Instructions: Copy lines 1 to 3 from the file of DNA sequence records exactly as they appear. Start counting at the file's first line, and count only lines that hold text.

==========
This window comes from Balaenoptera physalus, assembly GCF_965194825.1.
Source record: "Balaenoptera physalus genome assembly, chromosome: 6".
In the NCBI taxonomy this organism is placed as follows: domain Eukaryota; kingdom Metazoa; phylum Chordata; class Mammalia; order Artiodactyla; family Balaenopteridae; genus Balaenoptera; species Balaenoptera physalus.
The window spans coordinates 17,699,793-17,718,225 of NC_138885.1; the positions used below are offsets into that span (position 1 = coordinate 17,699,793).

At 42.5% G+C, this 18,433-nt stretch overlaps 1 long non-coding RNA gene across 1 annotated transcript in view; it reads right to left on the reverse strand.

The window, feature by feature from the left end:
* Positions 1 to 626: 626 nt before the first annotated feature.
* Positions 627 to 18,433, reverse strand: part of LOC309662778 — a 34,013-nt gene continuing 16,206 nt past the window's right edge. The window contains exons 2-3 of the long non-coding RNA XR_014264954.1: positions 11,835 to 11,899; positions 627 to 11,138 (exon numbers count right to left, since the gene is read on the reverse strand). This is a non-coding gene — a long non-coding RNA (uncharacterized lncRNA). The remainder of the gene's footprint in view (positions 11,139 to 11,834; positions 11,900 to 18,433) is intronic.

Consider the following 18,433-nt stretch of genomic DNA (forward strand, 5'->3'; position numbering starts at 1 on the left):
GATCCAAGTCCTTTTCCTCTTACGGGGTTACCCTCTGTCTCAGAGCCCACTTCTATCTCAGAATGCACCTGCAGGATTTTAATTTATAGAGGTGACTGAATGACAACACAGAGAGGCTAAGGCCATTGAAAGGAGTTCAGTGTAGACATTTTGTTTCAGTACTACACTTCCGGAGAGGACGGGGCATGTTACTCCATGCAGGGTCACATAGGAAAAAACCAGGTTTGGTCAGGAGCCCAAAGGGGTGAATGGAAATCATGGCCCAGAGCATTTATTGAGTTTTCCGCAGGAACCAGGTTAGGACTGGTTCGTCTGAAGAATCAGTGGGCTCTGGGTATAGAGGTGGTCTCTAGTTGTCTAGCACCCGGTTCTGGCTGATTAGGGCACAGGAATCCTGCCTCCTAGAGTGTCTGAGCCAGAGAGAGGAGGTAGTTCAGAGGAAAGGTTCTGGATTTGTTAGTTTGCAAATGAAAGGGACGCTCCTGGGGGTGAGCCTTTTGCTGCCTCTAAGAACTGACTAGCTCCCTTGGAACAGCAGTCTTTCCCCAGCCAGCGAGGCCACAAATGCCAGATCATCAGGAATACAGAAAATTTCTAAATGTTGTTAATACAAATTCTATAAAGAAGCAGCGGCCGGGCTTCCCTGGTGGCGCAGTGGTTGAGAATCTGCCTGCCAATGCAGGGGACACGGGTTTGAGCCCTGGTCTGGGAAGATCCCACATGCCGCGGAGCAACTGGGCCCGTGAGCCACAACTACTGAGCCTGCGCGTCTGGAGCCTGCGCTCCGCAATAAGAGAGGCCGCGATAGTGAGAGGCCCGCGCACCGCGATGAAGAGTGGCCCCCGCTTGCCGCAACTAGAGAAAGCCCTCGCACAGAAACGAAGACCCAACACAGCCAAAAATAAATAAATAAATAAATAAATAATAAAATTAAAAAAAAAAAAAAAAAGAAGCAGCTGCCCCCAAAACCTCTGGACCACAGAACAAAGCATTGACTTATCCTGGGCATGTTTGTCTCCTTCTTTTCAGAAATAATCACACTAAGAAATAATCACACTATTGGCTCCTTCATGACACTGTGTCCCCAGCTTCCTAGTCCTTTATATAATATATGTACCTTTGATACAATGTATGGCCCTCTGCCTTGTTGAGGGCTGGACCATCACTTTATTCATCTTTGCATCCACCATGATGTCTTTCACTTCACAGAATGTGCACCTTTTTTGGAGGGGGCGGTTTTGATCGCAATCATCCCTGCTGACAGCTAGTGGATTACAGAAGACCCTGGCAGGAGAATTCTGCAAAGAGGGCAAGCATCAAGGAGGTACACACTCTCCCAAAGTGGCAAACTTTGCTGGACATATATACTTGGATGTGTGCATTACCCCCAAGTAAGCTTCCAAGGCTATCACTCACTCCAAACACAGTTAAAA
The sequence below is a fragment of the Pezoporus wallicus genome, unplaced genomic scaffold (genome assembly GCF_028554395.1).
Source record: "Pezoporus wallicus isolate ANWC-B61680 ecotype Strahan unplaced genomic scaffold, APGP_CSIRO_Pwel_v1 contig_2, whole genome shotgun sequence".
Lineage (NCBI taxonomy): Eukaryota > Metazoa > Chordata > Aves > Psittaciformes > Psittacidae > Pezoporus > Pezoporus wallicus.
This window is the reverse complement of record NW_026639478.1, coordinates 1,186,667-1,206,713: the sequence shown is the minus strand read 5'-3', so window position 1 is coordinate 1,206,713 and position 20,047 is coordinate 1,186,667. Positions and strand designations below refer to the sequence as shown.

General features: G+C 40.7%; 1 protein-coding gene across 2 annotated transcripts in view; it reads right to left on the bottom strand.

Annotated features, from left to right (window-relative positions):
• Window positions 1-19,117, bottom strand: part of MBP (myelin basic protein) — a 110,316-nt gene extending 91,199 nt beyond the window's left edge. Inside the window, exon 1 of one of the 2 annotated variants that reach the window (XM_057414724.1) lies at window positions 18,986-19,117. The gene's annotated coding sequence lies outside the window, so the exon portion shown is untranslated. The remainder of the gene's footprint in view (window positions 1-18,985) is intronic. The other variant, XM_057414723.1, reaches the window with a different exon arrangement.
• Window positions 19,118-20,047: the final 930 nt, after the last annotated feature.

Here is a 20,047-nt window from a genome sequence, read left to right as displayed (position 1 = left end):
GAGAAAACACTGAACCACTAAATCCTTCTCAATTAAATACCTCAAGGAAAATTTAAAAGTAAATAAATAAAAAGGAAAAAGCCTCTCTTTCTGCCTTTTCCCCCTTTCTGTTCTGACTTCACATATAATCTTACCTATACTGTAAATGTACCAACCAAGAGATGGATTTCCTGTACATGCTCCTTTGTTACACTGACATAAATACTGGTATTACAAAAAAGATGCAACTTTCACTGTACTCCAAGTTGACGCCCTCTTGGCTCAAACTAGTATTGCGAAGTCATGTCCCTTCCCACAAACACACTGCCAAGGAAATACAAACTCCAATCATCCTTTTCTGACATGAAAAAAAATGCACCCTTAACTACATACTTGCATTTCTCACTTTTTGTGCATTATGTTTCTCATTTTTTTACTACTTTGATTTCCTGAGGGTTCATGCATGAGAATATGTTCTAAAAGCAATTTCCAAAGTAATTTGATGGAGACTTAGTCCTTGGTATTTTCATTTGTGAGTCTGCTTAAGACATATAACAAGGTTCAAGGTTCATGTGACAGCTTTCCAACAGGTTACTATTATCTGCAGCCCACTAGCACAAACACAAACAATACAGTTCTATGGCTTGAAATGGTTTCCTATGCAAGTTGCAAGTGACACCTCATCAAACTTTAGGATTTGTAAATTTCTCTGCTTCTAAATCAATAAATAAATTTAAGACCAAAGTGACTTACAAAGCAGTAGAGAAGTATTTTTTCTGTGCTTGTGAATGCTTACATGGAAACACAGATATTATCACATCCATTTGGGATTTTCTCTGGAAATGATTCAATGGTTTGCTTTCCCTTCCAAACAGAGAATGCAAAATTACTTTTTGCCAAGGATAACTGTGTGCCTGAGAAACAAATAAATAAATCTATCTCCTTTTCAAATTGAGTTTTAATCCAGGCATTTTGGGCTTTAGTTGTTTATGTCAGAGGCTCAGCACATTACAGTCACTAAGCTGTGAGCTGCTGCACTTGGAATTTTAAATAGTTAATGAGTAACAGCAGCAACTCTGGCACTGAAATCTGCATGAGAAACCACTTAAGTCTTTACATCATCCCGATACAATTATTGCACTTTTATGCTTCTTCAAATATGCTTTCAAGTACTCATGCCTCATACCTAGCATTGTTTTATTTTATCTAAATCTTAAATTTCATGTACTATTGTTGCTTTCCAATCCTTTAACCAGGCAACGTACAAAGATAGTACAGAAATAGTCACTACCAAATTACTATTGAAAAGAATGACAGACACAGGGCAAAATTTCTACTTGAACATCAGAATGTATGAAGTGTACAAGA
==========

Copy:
This window comes from Balaenoptera physalus, assembly GCF_965194825.1.
Source record: "Balaenoptera physalus genome assembly, chromosome: 6".
In the NCBI taxonomy this organism is placed as follows: domain Eukaryota; kingdom Metazoa; phylum Chordata; class Mammalia; order Artiodactyla; family Balaenopteridae; genus Balaenoptera; species Balaenoptera physalus.